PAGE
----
Home' The River News : November 26th 2014 Contents 10 - The River News, Wednesday, November 26, 2014
Q. What has DEWNR done so
far in response to the District
Council of Loxton Waikerie's re-
quest to purchase Crown land on
the Waikerie river front?
A. DEWNR has prioritised the
assessment of the land under the
requirements of the Crown Land
Management Act 2009 and Native
Title Act 1992.
DEWNR has been in regular con-
tact with council and has also been
mindful of the restrictions imposed
by the recent caretaker period associ-
ated with council elections.
Q. What are the limitations of
the Crown Land Management Act
2009 with regards to the security
of tenure available to those who
lease Crown land?
A. Leases over dedicated Crown
land are administered under the
Local Government Act 1999.
This land is dedicated to council's
custodianship for no cost and is used
for community purposes.
It is not owned by the council.
A lease over dedicated land is a
secure form of tenure for occupation.
Q. Does building on a
floodplain generate extra
infrastructure requirements for
developments? Why/why not?
A. Any development on a flood-
plain needs to be appropriately
designed and managed to minimise
risks associated with inundation
Building on a floodplain can ex-
acerbate the severity of a flood by
directing flood waters toward areas
that would ordinarily have not been
inundated. This could increase risks
to property and life.
Development on floodplains also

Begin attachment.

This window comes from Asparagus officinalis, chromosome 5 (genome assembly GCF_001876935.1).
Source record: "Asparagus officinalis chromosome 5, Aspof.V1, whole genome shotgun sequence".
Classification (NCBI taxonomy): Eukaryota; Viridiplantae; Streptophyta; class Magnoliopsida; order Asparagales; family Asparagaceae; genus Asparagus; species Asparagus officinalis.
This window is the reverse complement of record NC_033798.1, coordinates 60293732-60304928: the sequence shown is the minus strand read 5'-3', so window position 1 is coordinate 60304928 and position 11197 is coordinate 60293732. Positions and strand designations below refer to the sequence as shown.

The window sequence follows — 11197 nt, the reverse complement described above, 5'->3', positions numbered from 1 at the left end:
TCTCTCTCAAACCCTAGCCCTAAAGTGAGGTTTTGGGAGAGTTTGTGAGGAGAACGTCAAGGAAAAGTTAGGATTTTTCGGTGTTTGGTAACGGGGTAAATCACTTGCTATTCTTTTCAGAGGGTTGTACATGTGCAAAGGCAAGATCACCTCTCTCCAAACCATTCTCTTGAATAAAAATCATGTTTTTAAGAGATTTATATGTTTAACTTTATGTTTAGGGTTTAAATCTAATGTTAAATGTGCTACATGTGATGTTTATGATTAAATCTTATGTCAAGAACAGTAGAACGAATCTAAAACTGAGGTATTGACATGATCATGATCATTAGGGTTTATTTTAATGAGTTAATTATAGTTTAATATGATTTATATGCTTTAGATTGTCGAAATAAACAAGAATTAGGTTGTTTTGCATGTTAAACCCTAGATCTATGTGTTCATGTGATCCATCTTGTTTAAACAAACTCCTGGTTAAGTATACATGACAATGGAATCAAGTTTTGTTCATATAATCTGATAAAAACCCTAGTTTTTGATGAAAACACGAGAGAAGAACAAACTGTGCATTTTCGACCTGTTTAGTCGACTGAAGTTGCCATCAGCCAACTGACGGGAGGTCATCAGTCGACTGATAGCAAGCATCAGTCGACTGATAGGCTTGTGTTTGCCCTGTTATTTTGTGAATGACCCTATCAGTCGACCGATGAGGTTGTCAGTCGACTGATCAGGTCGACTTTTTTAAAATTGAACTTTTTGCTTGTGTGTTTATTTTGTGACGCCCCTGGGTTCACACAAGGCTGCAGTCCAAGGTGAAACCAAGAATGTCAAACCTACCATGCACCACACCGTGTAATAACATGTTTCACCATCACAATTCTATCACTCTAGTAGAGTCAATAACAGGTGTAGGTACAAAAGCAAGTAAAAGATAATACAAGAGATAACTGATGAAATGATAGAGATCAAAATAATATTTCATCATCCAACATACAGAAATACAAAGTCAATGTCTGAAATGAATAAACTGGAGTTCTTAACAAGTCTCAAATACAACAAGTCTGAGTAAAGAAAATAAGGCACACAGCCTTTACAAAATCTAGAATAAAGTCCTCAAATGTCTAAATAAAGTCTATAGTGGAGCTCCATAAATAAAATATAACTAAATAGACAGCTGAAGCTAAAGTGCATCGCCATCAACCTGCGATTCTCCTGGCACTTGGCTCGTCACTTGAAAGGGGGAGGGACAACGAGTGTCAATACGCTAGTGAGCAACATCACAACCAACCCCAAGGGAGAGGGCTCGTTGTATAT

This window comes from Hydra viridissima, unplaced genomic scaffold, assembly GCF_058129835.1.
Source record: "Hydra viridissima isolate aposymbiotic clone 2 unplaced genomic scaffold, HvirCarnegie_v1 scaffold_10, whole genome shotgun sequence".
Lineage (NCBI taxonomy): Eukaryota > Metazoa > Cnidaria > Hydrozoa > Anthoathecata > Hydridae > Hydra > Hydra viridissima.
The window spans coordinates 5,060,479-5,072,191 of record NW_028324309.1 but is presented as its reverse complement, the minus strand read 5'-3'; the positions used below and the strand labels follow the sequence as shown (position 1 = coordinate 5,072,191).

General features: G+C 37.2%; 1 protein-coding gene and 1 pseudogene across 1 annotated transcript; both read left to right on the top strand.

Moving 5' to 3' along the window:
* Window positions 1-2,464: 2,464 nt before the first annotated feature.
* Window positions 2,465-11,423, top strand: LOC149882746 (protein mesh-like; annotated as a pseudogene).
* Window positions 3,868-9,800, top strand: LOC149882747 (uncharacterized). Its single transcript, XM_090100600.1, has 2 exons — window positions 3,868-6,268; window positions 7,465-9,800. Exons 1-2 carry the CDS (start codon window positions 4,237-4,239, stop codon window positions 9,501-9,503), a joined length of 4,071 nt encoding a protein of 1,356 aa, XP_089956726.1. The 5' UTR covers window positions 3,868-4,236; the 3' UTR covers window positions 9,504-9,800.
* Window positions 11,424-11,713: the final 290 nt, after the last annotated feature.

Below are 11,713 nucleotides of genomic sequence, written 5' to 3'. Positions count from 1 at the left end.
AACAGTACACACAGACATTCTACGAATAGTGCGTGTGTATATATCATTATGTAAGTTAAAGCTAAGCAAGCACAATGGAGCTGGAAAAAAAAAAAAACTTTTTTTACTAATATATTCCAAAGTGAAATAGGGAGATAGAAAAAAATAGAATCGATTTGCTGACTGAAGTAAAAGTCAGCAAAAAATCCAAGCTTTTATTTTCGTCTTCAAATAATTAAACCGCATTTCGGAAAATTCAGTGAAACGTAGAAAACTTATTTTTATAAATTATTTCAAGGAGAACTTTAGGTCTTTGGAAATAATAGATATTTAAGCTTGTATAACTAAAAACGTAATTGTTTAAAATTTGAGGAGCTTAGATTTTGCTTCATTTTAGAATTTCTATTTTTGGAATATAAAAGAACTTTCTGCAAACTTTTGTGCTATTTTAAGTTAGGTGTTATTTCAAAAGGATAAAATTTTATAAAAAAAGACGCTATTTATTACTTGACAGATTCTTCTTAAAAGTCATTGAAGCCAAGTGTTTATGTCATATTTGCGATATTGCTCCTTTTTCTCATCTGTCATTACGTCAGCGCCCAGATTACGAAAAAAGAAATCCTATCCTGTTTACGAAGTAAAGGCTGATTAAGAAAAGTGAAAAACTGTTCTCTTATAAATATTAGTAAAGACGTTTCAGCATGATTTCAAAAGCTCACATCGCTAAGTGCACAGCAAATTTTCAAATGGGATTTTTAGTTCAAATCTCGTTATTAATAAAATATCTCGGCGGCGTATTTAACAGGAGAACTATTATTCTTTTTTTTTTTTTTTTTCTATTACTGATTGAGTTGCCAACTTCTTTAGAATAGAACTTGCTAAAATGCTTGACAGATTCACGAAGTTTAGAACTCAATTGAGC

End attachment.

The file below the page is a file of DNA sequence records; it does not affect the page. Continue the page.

requires appropriately managed
wastewater and stormwater systems
to prevent pollution of water sources.
Q. How does DEWNR respond
to claims that its requirements
regarding approval for the
Waikerie river front development
have been more costly than the
Edwards Group expected?
A. The council has proposed to
purchase the land.
DEWNR has not charged The
Edwards Group any additional costs.
DEWNR did not impose any re-
quirements of the development pro-
posal beyond standard measures to
be undertaken during construction
and ongoing site management.
Q. What sorts of requirements
has DEWNR demanded (e.g.
infrastructure) before the project
could go ahead?
A. No specific measures or de-
signs of infrastructure were sought
by DEWNR as the delegate of the
Minister for Water.
DEWNR supported the applicant's
proposal to use transportable build-
ings and appropriately designed
wastewater and stormwater systems
so as to minimise potential impacts
on water resources in the event of
DEWNR sought the retention of
native trees where possible and to
maintain free access over an easement
existing on the land title.
Q. Is there anything else you
would like to add?
A. DEWNR supports commu-
nity infrastructure and in this case is
working collaboratively with council
to facilitate a positive outcome.
The Department of Environment,
Water and Natural Resources
Q. Does building
on a floodplain
A. The redeveloped
section of the Waik-
erie Caravan Park is lo-
cated within the River
Murray Flood Zone and
within the extent of the
1956 flood line.
Given the sensitive
location, the design
a new effluent manage-
ment system that could
be sealed during flood
events, and proposed
that all wastewater
generated could be dis-
charged to the council's
tems for the collection,
treatment and re-use
were also included, to
ensure the discharge
lutants to a sensitive
were put forward in
the development ap-
plication lodged by the
Q. How have
changed in the past
decade or so?
A. Ensuring that
development in flood-
impacted areas is done
in an appropriate
manner (including risk
assessment) is required
consistently across the
state through council
Under the Loxton
Waikerie Council De-
velopment Plan, the
type of development
proposed fell within the
flood zone and was pro-
cessed as a 'non-com-